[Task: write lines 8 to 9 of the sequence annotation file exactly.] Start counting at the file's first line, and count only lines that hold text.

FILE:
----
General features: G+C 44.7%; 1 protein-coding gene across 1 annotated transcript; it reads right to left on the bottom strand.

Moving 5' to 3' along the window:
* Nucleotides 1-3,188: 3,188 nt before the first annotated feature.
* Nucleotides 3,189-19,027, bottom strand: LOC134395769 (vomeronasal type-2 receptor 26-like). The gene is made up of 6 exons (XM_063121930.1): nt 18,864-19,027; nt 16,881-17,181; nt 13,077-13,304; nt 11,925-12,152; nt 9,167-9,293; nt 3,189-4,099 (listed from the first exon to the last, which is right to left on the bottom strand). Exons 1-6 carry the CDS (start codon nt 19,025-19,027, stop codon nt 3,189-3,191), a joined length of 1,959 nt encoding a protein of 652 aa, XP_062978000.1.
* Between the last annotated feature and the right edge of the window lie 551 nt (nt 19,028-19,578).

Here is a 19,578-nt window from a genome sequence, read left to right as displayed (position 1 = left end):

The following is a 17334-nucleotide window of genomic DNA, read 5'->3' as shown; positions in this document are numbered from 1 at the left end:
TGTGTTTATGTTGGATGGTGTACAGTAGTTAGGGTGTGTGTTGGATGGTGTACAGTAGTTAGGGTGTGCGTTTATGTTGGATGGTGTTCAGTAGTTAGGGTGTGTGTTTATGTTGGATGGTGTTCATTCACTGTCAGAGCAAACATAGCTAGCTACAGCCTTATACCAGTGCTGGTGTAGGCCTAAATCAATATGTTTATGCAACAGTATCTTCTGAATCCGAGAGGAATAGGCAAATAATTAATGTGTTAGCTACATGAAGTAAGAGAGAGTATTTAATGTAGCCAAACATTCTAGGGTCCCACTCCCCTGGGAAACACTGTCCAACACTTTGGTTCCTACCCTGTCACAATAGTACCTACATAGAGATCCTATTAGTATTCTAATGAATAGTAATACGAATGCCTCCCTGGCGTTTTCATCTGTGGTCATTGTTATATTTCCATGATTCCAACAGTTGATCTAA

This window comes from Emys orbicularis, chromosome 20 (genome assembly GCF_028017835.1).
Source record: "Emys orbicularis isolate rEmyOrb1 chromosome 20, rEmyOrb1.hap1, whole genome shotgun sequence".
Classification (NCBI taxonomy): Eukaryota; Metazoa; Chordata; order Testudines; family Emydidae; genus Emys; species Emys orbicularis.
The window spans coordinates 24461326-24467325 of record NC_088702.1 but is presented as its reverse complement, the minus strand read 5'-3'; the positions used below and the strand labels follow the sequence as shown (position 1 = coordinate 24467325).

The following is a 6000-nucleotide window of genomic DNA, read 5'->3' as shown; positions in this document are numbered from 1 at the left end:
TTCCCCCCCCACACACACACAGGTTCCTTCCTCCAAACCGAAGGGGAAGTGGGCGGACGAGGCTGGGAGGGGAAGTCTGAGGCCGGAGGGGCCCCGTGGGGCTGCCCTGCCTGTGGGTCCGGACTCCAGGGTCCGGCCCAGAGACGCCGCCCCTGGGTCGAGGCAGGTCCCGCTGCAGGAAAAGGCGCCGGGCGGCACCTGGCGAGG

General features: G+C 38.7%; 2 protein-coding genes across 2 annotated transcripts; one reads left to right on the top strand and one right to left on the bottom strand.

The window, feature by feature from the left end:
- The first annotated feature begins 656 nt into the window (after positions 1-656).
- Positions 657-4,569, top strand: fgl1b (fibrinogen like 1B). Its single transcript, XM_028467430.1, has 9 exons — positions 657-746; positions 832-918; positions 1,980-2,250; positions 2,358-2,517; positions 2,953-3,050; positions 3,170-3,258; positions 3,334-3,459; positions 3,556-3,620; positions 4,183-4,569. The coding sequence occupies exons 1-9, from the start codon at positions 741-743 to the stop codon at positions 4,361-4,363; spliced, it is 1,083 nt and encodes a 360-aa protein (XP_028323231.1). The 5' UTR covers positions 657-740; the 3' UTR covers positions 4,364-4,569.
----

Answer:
TGTGTTTATGTTGGATGGTGTACAGTAGTTAGGGTGTGTGTTGGATGGTGTACAGTAGTTAGGGTGTGCGTTTATGTTGGATGGTGTTCAGTAGTTAGGGTGTGTGTTTATGTTGGATGGTGTTCATTCACTGTCAGAGCAAACATAGCTAGCTACAGCCTTATACCAGTGCTGGTGTAGGCCTAAATCAATATGTTTATGCAACAGTATCTTCTGAATCCGAGAGGAATAGGCAAATAATTAATGTGTTAGCTACATGAAGTAAGAGAGAGTATTTAATGTAGCCAAACATTCTAGGGTCCCACTCCCCTGGGAAACACTGTCCAACACTTTGGTTCCTACCCTGTCACAATAGTACCTACATAGAGATCCTATTAGTATTCTAATGAATAGTAATACGAATGCCTCCCTGGCGTTTTCATCTGTGGTCATTGTTATATTTCCATGATTCCAACAGTTGATCTAA

This window comes from Emys orbicularis, chromosome 20 (genome assembly GCF_028017835.1).